- The Magazine
Health activists, get ready for a busy July, because Washington will be playing the role of host city.
With D.C. set to host the 19th Annual International AIDS Conference, aka AIDS 2012, from July 22 to 27, organizers for the Gay Men’s Health Summit (GMHS) are staging their own events during the two days leading up to AIDS 2012.
David Mariner, director of The DC Center, which is partnering with the George Washington University School of Medicine and Health Science, the National Coalition for LGBT Health, Us Helping Us and Whitman-Walker Health to host this seventh Gay Men’s Health Summit, says the aim of the conclave is to offer a holistic approach to gay, bisexual and transgender men’s health and wellness.
”Often, such events are dictated by funding strains,” Mariner says. ”So you’ll have a focus exclusively on smoking or on AIDS, which, while important, are not the only issues facing gay men.”
The summit’s planned offerings will run the gamut, from one event hosted by Bears Do Yoga to another titled, ”It’s Not Racism, It’s a Preference,” about dating habits.
Raymond Robbins, a DC Center intern tasked with much of the GMHS planning, says the event will feature 40 different workshops during its two days. Some of those will target specific groups, such as GBT elderly or youth, while others will focus on specific problems such as addiction or mental health.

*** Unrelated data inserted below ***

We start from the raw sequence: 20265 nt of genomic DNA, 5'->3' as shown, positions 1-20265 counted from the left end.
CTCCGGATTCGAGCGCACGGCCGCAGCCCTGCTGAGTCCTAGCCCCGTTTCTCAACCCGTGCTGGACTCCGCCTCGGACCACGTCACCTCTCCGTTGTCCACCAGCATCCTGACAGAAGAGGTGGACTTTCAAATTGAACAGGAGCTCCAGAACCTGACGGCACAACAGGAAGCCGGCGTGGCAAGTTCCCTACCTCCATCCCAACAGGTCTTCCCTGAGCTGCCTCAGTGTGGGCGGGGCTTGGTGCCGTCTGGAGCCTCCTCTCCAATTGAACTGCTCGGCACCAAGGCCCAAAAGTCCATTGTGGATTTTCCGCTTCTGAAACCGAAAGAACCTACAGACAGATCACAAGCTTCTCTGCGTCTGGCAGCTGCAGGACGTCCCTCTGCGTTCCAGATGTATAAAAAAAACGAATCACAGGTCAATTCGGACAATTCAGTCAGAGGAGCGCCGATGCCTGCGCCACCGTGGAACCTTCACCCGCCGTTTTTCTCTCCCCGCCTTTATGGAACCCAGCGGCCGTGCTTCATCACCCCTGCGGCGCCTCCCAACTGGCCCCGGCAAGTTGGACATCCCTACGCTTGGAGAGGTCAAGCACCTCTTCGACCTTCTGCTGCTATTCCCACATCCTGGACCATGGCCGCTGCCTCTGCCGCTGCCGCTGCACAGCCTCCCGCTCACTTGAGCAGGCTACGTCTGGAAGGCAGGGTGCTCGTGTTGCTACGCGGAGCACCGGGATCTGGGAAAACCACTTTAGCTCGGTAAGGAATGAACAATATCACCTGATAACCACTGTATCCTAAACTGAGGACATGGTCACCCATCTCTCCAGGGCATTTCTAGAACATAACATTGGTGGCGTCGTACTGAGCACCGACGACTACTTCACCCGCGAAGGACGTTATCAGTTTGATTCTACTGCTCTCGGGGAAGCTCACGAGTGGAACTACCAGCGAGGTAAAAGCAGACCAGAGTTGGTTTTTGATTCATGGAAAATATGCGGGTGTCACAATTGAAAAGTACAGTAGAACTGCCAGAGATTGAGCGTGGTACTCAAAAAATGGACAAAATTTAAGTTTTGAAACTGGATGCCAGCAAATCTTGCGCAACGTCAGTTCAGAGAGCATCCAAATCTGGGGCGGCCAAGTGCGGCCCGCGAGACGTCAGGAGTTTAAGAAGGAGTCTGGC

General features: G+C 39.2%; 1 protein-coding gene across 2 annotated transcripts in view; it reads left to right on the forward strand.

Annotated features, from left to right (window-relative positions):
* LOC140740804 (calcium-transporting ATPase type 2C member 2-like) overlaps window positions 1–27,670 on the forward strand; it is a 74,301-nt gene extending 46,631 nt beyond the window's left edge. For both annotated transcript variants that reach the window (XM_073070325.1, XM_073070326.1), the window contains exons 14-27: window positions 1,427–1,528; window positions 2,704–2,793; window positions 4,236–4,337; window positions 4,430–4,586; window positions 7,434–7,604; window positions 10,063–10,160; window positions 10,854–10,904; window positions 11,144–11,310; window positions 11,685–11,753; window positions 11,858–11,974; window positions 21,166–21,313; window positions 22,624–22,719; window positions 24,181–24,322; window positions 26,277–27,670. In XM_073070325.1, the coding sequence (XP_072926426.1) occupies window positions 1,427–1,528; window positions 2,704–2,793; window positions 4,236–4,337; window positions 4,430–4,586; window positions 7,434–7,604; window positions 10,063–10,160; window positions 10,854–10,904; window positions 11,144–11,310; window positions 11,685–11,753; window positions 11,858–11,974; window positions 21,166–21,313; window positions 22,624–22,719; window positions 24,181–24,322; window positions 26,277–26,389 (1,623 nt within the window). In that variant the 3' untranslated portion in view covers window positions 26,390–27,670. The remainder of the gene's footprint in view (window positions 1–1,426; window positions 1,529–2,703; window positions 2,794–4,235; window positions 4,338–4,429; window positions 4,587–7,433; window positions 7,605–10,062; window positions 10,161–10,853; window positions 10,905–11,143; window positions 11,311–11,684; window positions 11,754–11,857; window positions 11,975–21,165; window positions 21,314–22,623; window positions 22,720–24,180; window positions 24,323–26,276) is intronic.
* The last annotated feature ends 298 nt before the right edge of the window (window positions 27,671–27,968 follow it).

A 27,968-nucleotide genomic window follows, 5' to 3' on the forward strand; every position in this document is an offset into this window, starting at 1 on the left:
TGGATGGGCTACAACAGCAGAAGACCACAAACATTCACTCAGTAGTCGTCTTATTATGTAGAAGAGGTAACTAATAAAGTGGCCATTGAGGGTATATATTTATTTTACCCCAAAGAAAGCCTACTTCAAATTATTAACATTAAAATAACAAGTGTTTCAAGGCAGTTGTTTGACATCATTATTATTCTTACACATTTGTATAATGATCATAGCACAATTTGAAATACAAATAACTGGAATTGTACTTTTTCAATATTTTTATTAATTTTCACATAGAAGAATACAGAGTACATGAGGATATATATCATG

(Photo by Todd Franson/File photo)
Mariner says the host organizations are also making time pre- and post-summit for social events. For instance, the summit offers attendees an opportunity to see The Normal Heart at Arena Stage July 19. On Sunday, July 22, after an AIDS 2012-related ”Keep the Promise” march and rally, which many summit-goers are expected to attend, the weekend caps off with the a reception – ”Meet the Men of the International AIDS Conference” – at Cobalt, geared toward both the summit’s attendees and those at the July 21 Global Forum on MSM (men who have sex with men) and HIV. That Saturday forum marks the fifth time such a pre-conference event has been held prior to the International AIDS Conference.
Christopher Dyer, a facilitator assisting the program committee for GMHS, says the summit is open to everyone, not just health professionals.
”It’s easy to focus on HIV, because it’s so prevalent in our community,” he says. ”But there are also emotional, mental health and self-esteem issues that are important. Even though we have all these beautiful rights and have made all this progress in recent years, we still, as a community, suffer from low self-esteem. We don’t talk about issues like substance abuse, alcoholism, depression or the residual of growing up closeted.”
The Gay Men’s Health Summit will be held July 20 to 21 at George Washington University. Registration is $85, or $65 for students and senior citizens. For more information visit gmhs2012.org.
For more information about the Global Forum on MSM and HIV, July 21, visit msmgf.org.
This is the second in a series of articles leading up to the XIX International AIDS Conference (AIDS 2012), to be held in Washington July 22 to 27. For more information about the conference, visit aids2012.org.
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